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Building a healthy body and mind: understanding how interaction with the physical environment shapes human cognition

Principal Supervisor: Dr Jackie Chappell - School of Biosciences

Co-supervisors: Dr Sarah Beck (Psych), Prof. Peter Kraftl (GEES), Prof. Christopher Baber (EEE)

PhD project title: Building a healthy body and mind: understanding how interaction with the physical environment shapes human cognition

University of Registration: University of Birmingham

Project outline:

Recent decades have seen a marked decline in children’s independent mobility in outdoor environments. Fewer children travel to school alone, and a greater proportion are transported by car (O’Brien et al. 2000), while a number of interacting factors have constrained children’s opportunities for unstructured play outdoors (Veitch et al. 2006). In addition, a trend for increased ‘screen time’ is associated with obesity (Boone et al. 2007) and sedentary behaviour, as well as potentially limiting the diversity of perceptual experience. However, most studies have focussed on the effect of these changes on children’s activity levels (and the consequent effects on the incidence of obesity and diabetes), and social relations among children. Few studies have considered the effects on cognitive development, or the influence of independent, active interaction with environments (Rissotto and Tonucci 2002).

Humans’ cognitive abilities have been a key factor in our success as a species, allowing us to adapt to and spread into diverse and often hostile environments. While social and cultural factors have undoubtedly influenced our cognitive abilities, the role of our physical environment in shaping cognition during development has been significantly underestimated. Our actions alter the form of our environments, and our cognition is in turn shaped by these changed environments, mediated by perceptual information. Fundamentally, in order to determine the potential impact of changes in children’s independent exploration of outdoor environments on the development of healthy cognition, one needs to understand the integrated, dynamic and complex system which forms between the mind, the body, and the physical environment. This requires a new approach, testing individuals in naturalistic, field-based environments with novel cognitive experiments which combine sensor technologies, kinematics and biomechanics to fully describe and quantify the individual’s interaction with their physical environment.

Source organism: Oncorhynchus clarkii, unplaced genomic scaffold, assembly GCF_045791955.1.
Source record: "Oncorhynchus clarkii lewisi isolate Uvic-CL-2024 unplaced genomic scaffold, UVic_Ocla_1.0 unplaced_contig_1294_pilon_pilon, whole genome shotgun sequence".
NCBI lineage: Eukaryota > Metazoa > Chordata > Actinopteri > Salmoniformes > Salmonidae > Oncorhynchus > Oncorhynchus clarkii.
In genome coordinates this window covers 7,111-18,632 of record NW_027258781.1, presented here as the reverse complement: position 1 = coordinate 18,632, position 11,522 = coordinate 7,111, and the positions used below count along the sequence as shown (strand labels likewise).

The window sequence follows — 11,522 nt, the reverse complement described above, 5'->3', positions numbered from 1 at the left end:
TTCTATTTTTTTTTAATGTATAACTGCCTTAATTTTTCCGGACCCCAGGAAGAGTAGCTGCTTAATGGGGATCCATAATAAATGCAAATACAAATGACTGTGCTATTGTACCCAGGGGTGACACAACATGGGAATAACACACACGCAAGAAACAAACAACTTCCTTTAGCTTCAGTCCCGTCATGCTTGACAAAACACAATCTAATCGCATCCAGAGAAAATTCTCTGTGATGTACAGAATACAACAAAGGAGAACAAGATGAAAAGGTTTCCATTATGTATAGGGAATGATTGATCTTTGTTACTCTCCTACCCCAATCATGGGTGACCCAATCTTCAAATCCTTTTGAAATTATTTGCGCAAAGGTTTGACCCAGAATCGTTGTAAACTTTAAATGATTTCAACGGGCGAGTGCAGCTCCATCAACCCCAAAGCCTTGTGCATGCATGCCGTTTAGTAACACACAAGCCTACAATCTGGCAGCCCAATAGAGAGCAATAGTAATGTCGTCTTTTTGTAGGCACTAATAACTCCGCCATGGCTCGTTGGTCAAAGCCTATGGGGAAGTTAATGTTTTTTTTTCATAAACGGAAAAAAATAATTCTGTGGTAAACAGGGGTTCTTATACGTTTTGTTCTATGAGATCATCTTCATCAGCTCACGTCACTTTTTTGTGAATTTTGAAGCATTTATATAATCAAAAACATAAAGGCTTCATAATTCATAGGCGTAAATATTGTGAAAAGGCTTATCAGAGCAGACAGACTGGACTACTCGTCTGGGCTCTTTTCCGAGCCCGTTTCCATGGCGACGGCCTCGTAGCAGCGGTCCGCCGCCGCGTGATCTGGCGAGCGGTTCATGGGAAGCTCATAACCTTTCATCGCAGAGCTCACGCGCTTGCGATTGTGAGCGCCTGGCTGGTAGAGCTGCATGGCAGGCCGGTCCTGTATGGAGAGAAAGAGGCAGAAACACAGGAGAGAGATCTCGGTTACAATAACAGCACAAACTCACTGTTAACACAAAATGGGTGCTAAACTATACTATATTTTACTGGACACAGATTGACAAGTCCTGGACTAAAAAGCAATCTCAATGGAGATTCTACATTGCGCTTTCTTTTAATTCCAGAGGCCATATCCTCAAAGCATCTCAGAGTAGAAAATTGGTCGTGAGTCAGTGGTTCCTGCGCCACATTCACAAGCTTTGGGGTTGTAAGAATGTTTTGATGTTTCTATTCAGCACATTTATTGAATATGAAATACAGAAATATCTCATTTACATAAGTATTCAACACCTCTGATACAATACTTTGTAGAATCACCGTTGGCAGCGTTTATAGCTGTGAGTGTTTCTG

The main research question is how cognition, morphology and the physical environment all interact to shape intelligence, decision making and problem solving in healthy individuals. Within this broad framework, the objectives are to study:

  1. How individuals perceive and explore the physical properties of their environment, relevant to the task at hand;
  2. How individuals choose among the variety of options available in the environment to make their decisions;
  3. How these aspects change during development from childhood to adulthood.

In this project, we will use the forest environment as the setting for our field experiments. This environment provides suitable mental and physical challenges (such as making tools and structures from wood, and planning routes through tree canopies) for participants today since its constraints and opportunities are unfamiliar to most Western humans. We will test both adults and children (aged 4-14) to study developmental changes over a period when we know children’s cognitive abilities (including executive organisational processes, problem solving, causal reasoning, physical strength, dexterity and coordination) are all changing radically. Considering the interplay between cognition and physical skills in children is a highly novel venture.

The methods will combine techniques from biology, psychology, biomechanics and engineering, to characterise the functional variation present in the environment, quantify the details of individuals’ motor and perceptual interaction with their environments (through the use of grip force sensors, eye-tracking units, kinematics, heart rate monitors, etc.), and evaluate the energetic efficiency of the choices they make in relation to the available environmental variation. In addition, we will record the influence of any dynamic feedback from the environment (e.g. encountering an unexpectedly flexible branch) on the subsequent choices of the individuals.

References:

  1. Chappell, J., Cutting, N., Apperly, I. A. & Beck, S. R. 2013 The development of tool manufacture in humans: what helps young children make innovative tools? Philos Trans R Soc Lond B Biol Sci 368, 20120409.
  2. Casteren, A. van, Sellers, W. I., Thorpe, S. K., Coward, S., Crompton, R. H., Myatt, J. P. & Ennos, A. R. 2012 Nest-building orangutans demonstrate engineering know-how to produce safe, comfortable beds. Proc Natl Acad Sci U S A 109, 6873–6877.

BBSRC Strategic Research Priority: Molecules, cells and systems

Techniques that will be undertaken during the project:

  • Designing, planning and running novel field-based cognitive and motor tasks
  • Kinematic analyses
  • Quantification of energetics (combining the use of EMG, heart rate monitors, portable VO2 etc.) and analysis of resulting data
  • Use of various sensors to record interaction with the environment (e.g. grip force sensors, eye trackers) and analysis of the resulting data
  • Qualitative methods (questionnaires for participants etc.)
  • General Linear modelling statistical methods

Contacts: Dr Jackie Chappell, University of Birmingham